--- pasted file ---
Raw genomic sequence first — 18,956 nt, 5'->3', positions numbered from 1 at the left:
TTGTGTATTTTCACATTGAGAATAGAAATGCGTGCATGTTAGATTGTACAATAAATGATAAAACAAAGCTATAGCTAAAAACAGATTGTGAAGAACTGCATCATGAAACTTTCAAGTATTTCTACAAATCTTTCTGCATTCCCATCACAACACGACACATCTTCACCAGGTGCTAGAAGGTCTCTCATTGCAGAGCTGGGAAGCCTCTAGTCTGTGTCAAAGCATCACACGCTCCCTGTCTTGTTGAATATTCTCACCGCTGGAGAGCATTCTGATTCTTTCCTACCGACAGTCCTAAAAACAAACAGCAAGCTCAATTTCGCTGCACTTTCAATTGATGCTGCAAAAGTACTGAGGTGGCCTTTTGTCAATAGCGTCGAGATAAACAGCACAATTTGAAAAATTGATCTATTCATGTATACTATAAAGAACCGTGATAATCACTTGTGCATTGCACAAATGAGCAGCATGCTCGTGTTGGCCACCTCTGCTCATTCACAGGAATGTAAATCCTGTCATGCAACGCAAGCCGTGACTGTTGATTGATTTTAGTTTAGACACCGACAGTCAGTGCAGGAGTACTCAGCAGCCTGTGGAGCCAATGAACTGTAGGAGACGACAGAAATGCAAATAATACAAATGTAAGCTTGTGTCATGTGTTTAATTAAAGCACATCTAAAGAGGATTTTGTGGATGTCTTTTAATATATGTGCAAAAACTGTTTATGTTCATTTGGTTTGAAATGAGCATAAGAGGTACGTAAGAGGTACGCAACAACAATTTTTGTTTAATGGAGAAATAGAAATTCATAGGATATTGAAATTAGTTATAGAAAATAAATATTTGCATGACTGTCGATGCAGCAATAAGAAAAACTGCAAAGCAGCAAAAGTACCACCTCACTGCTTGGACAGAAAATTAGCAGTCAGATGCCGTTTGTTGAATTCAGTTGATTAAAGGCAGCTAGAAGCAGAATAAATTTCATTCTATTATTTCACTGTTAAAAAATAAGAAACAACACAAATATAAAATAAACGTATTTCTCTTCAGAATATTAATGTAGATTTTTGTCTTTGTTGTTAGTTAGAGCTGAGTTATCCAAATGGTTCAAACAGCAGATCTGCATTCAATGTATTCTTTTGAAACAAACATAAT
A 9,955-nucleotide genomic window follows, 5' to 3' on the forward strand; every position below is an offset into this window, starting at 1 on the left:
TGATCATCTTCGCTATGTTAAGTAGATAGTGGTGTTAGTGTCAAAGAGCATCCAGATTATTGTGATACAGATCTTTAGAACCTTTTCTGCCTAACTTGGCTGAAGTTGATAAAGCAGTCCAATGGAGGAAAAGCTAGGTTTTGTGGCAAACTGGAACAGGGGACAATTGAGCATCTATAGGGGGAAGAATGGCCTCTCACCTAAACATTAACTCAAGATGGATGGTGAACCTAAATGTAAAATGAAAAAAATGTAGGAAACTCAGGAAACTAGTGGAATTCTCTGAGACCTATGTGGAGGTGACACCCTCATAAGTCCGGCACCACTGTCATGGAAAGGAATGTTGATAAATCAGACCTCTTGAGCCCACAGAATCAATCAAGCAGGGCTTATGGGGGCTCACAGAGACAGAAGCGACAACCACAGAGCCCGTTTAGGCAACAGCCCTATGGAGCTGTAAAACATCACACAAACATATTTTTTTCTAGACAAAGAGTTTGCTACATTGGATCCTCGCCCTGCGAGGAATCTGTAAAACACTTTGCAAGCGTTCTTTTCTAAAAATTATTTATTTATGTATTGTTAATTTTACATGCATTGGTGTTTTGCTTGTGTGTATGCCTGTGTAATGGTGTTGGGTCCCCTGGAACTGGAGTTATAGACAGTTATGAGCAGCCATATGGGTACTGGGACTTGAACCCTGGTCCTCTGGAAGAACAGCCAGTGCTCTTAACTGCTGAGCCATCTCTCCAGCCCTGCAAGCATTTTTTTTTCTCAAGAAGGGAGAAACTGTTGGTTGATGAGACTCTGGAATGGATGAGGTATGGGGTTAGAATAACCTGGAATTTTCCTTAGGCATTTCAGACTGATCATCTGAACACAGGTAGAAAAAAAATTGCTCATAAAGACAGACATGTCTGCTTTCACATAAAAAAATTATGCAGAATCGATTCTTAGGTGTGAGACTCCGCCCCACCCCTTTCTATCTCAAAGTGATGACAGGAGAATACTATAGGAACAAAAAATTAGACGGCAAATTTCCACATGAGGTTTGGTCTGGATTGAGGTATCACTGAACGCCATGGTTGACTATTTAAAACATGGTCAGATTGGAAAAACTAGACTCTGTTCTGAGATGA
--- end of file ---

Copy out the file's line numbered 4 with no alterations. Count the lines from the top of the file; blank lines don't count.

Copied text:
TGATCATCTTCGCTATGTTAAGTAGATAGTGGTGTTAGTGTCAAAGAGCATCCAGATTATTGTGATACAGATCTTTAGAACCTTTTCTGCCTAACTTGGCTGAAGTTGATAAAGCAGTCCAATGGAGGAAAAGCTAGGTTTTGTGGCAAACTGGAACAGGGGACAATTGAGCATCTATAGGGGGAAGAATGGCCTCTCACCTAAACATTAACTCAAGATGGATGGTGAACCTAAATGTAAAATGAAAAAAATGTAGGAAACTCAGGAAACTAGTGGAATTCTCTGAGACCTATGTGGAGGTGACACCCTCATAAGTCCGGCACCACTGTCATGGAAAGGAATGTTGATAAATCAGACCTCTTGAGCCCACAGAATCAATCAAGCAGGGCTTATGGGGGCTCACAGAGACAGAAGCGACAACCACAGAGCCCGTTTAGGCAACAGCCCTATGGAGCTGTAAAACATCACACAAACATATTTTTTTCTAGACAAAGAGTTTGCTACATTGGATCCTCGCCCTGCGAGGAATCTGTAAAACACTTTGCAAGCGTTCTTTTCTAAAAATTATTTATTTATGTATTGTTAATTTTACATGCATTGGTGTTTTGCTTGTGTGTATGCCTGTGTAATGGTGTTGGGTCCCCTGGAACTGGAGTTATAGACAGTTATGAGCAGCCATATGGGTACTGGGACTTGAACCCTGGTCCTCTGGAAGAACAGCCAGTGCTCTTAACTGCTGAGCCATCTCTCCAGCCCTGCAAGCATTTTTTTTTCTCAAGAAGGGAGAAACTGTTGGTTGATGAGACTCTGGAATGGATGAGGTATGGGGTTAGAATAACCTGGAATTTTCCTTAGGCATTTCAGACTGATCATCTGAACACAGGTAGAAAAAAAATTGCTCATAAAGACAGACATGTCTGCTTTCACATAAAAAAATTATGCAGAATCGATTCTTAGGTGTGAGACTCCGCCCCACCCCTTTCTATCTCAAAGTGATGACAGGAGAATACTATAGGAACAAAAAATTAGACGGCAAATTTCCACATGAGGTTTGGTCTGGATTGAGGTATCACTGAACGCCATGGTTGACTATTTAAAACATGGTCAGATTGGAAAAACTAGACTCTGTTCTGAGATGA